Tuesday, April 02, 2013

On Art, Part III

(This is Part III of a four part mini-think piece on art. Every section qualifies and contradicts every other section. Okay?)

God, to me, is only the vast expanse of neural fire and silence that gives rise to the imagination. Hence, in a metaphysical sense, there is no death. But we use the word as a stand-in for an infinite depth of unknowing. And I suspect there is a way to touch that sea of storms and quiet in this lifetime...and I suspect it is through the heart door...because sometimes when I'm making art the world of distraction slips away and it's as if I'm barely there, my words are uttering themselves, and all I really need to do is get out of their way.

Thus, regarding art and everything else, there are two modes: pressing forward, or giving up. The former allows for an upsurge of inspiration, of questions, emotions and thoughts in the artist and the audience. The latter is a dusty secluded room where people go to be bored by an assembly line life...moving around as mere meat, shrouding the burnt-out remnants of consciousness. And if we decide to embrace the former, which we should do, definitely, then life becomes this risky and deafening cascade of glorious and terrible interactions. Even when we're by ourselves, alone in a room with our thoughts...and especially then, because to feel the weight of those thoughts as things we make and then let go of forever is to feel the weight of time and oblivion, which we all must face. Now and at the hour of the body's demise. 

Art is the process and the practice of knowing that every moment matters. This doesn't have to be a fearful knowing...but it makes some people desperate with denial if all they've been doing is pushing their meat-suits around, grumbling about how much highway tolls cost. But seriously, that is the silliest thing...you have someplace to go, the road you're on takes you there...just go. Enjoy the scenery and the music and the sound of the engine and the wind in your face. And when you come to the toll booth, pay the price, say "thanks" and make sure you touch the toll collector's hand (at least acknowledge the minimum of human contact). And then go forward. I'm not talking about tolls, of course. I'm talking about obstacles...every one of which is both a pitfall and a chance. But the idea is to pay the toll and use courage and momentum to look forward into the wind. Keep one hand on the wheel and one hand on your lover's thigh, and turn in the direction of brightness, strangeness, and adventure. Then art is not just something beautiful that you make to leave for the world so that it remembers you (it either will or it won't). Art is also a tool and a talisman that you use to see ahead of you into the night. It's something you use to look into that vast neural fire and emptiness. Because you have to look and you have to go forward into it, despite all fears, to avoid the insipid meat-suit shuffle.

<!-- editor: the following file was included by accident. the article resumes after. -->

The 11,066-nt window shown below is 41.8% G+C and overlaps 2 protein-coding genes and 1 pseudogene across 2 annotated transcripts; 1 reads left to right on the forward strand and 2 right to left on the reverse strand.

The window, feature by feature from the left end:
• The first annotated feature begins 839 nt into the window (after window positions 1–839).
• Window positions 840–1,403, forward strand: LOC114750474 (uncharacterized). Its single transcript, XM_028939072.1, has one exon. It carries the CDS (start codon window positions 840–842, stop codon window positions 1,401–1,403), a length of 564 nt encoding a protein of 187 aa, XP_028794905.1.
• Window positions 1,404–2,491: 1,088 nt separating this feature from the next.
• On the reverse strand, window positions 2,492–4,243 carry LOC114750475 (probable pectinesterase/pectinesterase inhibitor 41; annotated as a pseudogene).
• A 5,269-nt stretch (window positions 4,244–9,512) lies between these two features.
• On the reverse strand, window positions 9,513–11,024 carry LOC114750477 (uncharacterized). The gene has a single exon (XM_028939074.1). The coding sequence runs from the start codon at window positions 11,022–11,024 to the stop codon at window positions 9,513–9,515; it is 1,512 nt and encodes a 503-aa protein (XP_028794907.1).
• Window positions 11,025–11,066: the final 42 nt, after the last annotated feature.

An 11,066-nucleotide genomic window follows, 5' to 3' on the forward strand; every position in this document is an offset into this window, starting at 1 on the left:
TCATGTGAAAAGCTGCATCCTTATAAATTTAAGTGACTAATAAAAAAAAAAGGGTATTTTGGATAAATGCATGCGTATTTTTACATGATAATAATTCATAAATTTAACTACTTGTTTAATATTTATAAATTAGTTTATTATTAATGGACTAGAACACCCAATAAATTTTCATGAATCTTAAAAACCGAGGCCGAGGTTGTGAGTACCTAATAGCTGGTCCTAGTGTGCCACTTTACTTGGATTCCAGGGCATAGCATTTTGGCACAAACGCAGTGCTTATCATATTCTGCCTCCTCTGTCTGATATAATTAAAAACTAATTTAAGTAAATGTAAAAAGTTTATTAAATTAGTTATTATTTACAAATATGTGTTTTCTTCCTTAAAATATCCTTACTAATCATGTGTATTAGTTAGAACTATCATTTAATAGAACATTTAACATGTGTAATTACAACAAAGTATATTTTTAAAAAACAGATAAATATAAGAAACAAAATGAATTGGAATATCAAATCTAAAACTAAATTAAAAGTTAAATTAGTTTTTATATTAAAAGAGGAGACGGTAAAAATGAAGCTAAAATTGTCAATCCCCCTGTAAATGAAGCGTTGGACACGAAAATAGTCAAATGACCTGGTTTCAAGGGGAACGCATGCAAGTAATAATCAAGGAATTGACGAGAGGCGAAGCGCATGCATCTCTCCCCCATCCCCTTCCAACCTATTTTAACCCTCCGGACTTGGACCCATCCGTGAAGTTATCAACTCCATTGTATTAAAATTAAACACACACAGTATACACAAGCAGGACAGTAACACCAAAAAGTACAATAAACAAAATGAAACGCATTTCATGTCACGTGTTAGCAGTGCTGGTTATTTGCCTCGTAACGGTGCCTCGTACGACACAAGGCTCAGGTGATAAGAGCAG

The rooms with those selves of ours that are just acting life out, rather than living it...those rooms are always looming and lurking right behind us. And jutting our necks out into the uncertainty and strangeness is what causes us to embrace the death game, saying, "Yes, death, I know you're here...but look, I'm here too, and I made something that even you have to contend with, before you pull the sheet over me." And though we may shake, art is the love that propels us forward into the glimmering dark...and it's also the message we bring back to this humming world.